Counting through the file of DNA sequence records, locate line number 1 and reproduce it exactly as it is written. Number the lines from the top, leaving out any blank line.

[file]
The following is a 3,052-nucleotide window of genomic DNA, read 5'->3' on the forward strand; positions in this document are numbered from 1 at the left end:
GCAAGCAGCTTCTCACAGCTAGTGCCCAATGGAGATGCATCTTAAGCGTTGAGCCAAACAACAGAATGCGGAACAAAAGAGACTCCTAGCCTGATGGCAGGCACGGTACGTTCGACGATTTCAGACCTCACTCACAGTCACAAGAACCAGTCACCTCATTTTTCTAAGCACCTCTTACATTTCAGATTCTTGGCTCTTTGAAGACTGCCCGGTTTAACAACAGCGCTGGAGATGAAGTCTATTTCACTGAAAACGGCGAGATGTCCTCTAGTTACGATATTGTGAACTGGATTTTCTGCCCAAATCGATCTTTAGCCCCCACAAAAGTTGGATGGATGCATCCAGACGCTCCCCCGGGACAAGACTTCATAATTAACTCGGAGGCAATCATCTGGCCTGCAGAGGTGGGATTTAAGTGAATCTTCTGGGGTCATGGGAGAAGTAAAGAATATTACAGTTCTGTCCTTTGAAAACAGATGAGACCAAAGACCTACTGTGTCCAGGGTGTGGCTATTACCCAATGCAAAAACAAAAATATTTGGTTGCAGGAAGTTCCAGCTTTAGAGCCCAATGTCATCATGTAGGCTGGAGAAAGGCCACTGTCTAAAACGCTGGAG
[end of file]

The following is a 3,052-nucleotide window of genomic DNA, read 5'->3' on the forward strand; positions in this document are numbered from 1 at the left end: